A study (Werner Ph.D.) was carried out to investigate factors that protect children from the effects of traumatic stressors.
The study comprised 700 children who were split up into two groups:
Children identified as being at low risk of significant psychological problems in later life as a result of traumatic childhood stressors. This group comprised two-thirds of the children.
Children identified as being at high risk of significant psychological problems in later life as a result of traumatic childhood stressors. This group comprised one-third of the children.
The one-third of children identified as high-risk were so classified because they had had to contend with childhood adversities including poverty, perinatal stress, domestic violence, and parental alcoholism.
The children were followed up in later life.
Out of the group of high-risk children (GROUP 2), two-thirds went on to develop significant psychological problems in later life, as would be expected.
However, one-third of this high-risk group did NOT go on to develop significant psychological problems in later life.
The researchers, having identified these apparently resilient children, then set out to establish which factors in their lives had operated to seemingly protect them from serious adverse effects of childhood stressors and adversities that they had experienced.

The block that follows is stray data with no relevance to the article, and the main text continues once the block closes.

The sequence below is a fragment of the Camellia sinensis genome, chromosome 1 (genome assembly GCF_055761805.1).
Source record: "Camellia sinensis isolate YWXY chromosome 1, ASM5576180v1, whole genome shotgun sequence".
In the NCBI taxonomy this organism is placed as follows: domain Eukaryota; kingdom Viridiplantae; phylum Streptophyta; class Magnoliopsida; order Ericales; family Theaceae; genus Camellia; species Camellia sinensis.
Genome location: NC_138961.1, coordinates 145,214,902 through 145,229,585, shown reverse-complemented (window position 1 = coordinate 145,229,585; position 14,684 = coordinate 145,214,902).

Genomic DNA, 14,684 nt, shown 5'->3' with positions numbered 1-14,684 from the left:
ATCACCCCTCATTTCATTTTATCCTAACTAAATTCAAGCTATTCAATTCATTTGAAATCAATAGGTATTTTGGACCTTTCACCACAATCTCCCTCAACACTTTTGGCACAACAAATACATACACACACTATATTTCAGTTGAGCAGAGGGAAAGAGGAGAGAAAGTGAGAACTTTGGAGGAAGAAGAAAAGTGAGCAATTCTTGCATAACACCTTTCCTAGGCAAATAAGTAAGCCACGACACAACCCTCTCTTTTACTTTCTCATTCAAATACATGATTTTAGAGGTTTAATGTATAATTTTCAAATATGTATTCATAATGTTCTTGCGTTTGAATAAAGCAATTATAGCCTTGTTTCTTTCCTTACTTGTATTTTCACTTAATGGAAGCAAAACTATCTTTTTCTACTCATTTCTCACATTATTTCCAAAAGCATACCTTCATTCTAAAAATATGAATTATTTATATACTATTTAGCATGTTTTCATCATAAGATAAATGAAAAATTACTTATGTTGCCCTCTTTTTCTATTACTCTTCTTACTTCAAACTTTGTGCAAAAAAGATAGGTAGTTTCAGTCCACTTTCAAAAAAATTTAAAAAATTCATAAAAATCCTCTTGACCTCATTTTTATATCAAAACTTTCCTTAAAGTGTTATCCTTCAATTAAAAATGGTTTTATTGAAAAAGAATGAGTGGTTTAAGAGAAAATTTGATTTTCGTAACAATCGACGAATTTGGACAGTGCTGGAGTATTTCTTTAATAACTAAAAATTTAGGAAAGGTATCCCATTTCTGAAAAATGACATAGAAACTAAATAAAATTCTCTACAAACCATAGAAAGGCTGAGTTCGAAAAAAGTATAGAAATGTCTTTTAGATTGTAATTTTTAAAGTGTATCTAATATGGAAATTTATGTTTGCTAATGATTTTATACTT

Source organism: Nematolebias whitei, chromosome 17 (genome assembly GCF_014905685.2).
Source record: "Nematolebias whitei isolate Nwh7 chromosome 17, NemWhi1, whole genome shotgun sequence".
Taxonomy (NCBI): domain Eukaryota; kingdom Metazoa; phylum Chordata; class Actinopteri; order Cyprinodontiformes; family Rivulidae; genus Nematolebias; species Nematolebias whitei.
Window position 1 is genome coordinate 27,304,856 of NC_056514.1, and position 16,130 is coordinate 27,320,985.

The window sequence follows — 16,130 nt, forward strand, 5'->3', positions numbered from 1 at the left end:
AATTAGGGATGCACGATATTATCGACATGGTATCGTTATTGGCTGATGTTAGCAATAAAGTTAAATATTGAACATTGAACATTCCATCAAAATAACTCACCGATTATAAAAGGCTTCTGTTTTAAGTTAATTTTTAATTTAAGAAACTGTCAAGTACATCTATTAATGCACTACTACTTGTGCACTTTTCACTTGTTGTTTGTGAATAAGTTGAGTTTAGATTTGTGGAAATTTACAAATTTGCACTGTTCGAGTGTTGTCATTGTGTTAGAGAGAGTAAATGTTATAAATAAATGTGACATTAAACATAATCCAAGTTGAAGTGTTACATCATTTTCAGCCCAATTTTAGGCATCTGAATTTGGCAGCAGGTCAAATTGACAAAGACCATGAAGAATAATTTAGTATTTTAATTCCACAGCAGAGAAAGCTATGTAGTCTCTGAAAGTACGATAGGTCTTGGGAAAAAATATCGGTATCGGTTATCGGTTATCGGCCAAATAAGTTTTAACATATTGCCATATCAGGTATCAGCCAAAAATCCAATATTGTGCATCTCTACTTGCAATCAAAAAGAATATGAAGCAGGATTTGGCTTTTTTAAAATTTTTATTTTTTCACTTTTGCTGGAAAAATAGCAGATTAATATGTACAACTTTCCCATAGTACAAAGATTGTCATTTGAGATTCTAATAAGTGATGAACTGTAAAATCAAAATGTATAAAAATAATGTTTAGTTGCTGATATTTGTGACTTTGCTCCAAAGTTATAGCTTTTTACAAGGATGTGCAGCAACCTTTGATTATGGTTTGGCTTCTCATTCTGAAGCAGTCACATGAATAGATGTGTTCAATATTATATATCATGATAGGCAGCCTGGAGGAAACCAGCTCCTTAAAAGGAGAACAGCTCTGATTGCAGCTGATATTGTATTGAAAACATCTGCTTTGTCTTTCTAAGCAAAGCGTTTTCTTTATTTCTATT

Analysis of the data suggested that the following factors increased these children’s resilience.
These factors were found to fall within 3 main categories:
- the child’s temperament.
- whether or not the child had a significant individual in their lives who were caring and emotionally supportive (not necessarily a member of the family).
- whether the child had a sense of belonging and camaraderie within a group in the wider community (e.g. sports club, a youth theatre group, etc).
Specific Factors That The Study Suggested Increases The Child’s Resilience:
- having an absence of significant birth complications
- growing up with 4 or fewer family members
- having 2 years or more between them and their siblings’ ages
- having fewer prolonged separations from the primary caregiver
- having friends at school
- being involved in more extracurricular activities
- avoiding pregnancy too early in life
- having parents who had an absence of significant mental health problems
- not living in poverty
David Hosier BSc Hons; MSc; PGDE(FAHE).